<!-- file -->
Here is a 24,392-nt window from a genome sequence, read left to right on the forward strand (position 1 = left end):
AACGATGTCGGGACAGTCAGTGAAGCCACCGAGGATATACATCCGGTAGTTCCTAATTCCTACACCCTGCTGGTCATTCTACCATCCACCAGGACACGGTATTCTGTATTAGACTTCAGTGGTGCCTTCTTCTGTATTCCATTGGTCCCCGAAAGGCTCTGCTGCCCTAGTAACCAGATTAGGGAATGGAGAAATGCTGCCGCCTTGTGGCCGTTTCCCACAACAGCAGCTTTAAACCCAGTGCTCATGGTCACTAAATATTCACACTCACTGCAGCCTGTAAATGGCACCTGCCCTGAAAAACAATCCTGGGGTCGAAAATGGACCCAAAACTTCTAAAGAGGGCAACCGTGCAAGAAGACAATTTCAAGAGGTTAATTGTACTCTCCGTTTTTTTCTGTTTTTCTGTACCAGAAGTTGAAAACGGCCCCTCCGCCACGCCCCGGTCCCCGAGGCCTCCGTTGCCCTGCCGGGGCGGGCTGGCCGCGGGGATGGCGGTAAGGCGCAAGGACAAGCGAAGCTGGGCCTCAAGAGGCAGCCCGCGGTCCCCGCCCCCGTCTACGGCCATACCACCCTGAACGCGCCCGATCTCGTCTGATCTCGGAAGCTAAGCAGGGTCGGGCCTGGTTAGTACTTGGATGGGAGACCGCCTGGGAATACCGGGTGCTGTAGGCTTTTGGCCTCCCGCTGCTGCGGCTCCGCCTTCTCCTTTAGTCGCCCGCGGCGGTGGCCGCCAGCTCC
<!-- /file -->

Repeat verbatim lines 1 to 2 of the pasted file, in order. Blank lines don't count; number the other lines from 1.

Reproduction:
Here is a 24,392-nt window from a genome sequence, read left to right on the forward strand (position 1 = left end):
AACGATGTCGGGACAGTCAGTGAAGCCACCGAGGATATACATCCGGTAGTTCCTAATTCCTACACCCTGCTGGTCATTCTACCATCCACCAGGACACGGTATTCTGTATTAGACTTCAGTGGTGCCTTCTTCTGTATTCCATTGGTCCCCGAAAGGCTCTGCTGCCCTAGTAACCAGATTAGGGAATGGAGAAATGCTGCCGCCTTGTGGCCGTTTCCCACAACAGCAGCTTTAAACCCAGTGCTCATGGTCACTAAATATTCACACTCACTGCAGCCTGTAAATGGCACCTGCCCTGAAAAACAATCCTGGGGTCGAAAATGGACCCAAAACTTCTAAAGAGGGCAACCGTGCAAGAAGACAATTTCAAGAGGTTAATTGTACTCTCCGTTTTTTTCTGTTTTTCTGTACCAGAAGTTGAAAACGGCCCCTCCGCCACGCCCCGGTCCCCGAGGCCTCCGTTGCCCTGCCGGGGCGGGCTGGCCGCGGGGATGGCGGTAAGGCGCAAGGACAAGCGAAGCTGGGCCTCAAGAGGCAGCCCGCGGTCCCCGCCCCCGTCTACGGCCATACCACCCTGAACGCGCCCGATCTCGTCTGATCTCGGAAGCTAAGCAGGGTCGGGCCTGGTTAGTACTTGGATGGGAGACCGCCTGGGAATACCGGGTGCTGTAGGCTTTTGGCCTCCCGCTGCTGCGGCTCCGCCTTCTCCTTTAGTCGCCCGCGGCGGTGGCCGCCAGCTCC